Several Communities Profit off Illegal Immigration

Many states have instituted their strict immigration laws because they believe that undocumented residents are living at the expense of the taxes paid by those with U.S. citizenship. However, it seems that many neighborhoods and businesses in the United States have actually made large profits from their illegal immigrant population.

According to Fox News, Escondido, California, law enforcement has recently been accused of utilizing its highway checkpoint operations to profit from illegal immigrants. The city, which sits about approximately 72 miles north of the Mexico border, originally installed these checkpoints to better catch drunk drivers and drivers who don’t have proper licenses.

However, a recent report from the American Civil Liberties Union, “Wrong Turn: Escondido’s Checkpoints and Impound Practices Examined,” uncovered information that points to these checkpoints’ more sinister usage. Data collected from documentary journalist John Carlos Frey found that the city will often target Hispanic-looking drivers and will then check them for their proper identification and immigration forms. Individuals who cannot show this type of documentation will then often have their car impounded and towed away. Although California laws state that no city can charge tow companies more than the actual costs of the city’s expenses for the tow, Frey’s uncovered data showing that this may be occurring in Escondido.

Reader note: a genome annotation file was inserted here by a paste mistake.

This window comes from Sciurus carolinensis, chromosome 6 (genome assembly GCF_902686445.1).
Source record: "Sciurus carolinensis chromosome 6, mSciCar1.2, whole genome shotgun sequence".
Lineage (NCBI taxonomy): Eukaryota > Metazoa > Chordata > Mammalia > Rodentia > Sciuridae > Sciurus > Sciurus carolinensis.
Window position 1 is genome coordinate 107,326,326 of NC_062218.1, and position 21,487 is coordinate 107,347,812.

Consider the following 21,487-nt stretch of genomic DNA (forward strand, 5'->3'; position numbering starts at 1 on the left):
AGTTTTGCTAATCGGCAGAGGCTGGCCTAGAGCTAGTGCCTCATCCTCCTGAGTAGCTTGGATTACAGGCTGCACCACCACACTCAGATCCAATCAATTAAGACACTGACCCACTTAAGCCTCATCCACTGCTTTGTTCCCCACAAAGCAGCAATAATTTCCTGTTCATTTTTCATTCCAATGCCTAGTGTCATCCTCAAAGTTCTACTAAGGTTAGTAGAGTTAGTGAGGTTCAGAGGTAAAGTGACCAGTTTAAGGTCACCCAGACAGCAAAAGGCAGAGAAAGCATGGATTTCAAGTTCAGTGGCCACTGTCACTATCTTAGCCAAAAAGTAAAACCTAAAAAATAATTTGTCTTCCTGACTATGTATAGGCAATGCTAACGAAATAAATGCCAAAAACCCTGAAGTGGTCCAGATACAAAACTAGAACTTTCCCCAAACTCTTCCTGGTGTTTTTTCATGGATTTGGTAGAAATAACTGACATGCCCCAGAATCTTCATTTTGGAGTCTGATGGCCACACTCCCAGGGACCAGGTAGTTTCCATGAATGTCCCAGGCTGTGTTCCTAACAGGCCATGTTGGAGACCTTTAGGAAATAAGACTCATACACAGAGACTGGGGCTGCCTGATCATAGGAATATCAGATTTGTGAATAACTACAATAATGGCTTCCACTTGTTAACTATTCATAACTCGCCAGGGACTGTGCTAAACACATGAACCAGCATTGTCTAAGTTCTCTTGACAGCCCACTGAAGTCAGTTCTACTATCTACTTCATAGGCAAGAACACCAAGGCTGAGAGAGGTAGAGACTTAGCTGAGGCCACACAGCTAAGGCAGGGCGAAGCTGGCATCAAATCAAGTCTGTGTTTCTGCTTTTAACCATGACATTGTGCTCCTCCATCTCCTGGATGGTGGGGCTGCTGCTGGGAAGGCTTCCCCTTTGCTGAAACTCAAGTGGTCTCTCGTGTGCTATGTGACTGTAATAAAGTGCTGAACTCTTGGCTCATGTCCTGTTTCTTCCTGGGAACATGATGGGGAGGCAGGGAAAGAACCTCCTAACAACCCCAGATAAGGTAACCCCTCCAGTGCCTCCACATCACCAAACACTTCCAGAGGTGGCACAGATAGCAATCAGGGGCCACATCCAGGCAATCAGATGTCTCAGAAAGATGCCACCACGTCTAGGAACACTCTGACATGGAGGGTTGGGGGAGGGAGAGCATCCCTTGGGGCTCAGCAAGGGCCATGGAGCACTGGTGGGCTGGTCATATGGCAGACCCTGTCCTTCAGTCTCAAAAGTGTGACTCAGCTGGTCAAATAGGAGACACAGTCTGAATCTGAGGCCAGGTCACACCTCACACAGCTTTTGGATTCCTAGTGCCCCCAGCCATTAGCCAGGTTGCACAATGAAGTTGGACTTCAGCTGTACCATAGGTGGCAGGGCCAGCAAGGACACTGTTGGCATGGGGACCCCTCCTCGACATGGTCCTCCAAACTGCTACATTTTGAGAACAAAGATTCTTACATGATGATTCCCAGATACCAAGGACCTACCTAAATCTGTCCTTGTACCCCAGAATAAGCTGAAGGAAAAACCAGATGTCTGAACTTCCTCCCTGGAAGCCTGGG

Sadly, this type of profiteering operation isn’t the first of its kind. According to Bloomberg Businessweek, many private jails have been making large profits off of illegal immigrants for several years. Private prisons, which are by nature for-profit businesses, currently hold 10 percent of inmates nationwide. The U.S. Immigration and Customs Enforcement Agency pays these private prisons approximately $90 per day, per prisoner.

One of the largest, the Corrections Corporation of America, has been accused of pushing for policies that will make it more money, including but not limited to more stringent immigration detainer policies, according to Bloomberg.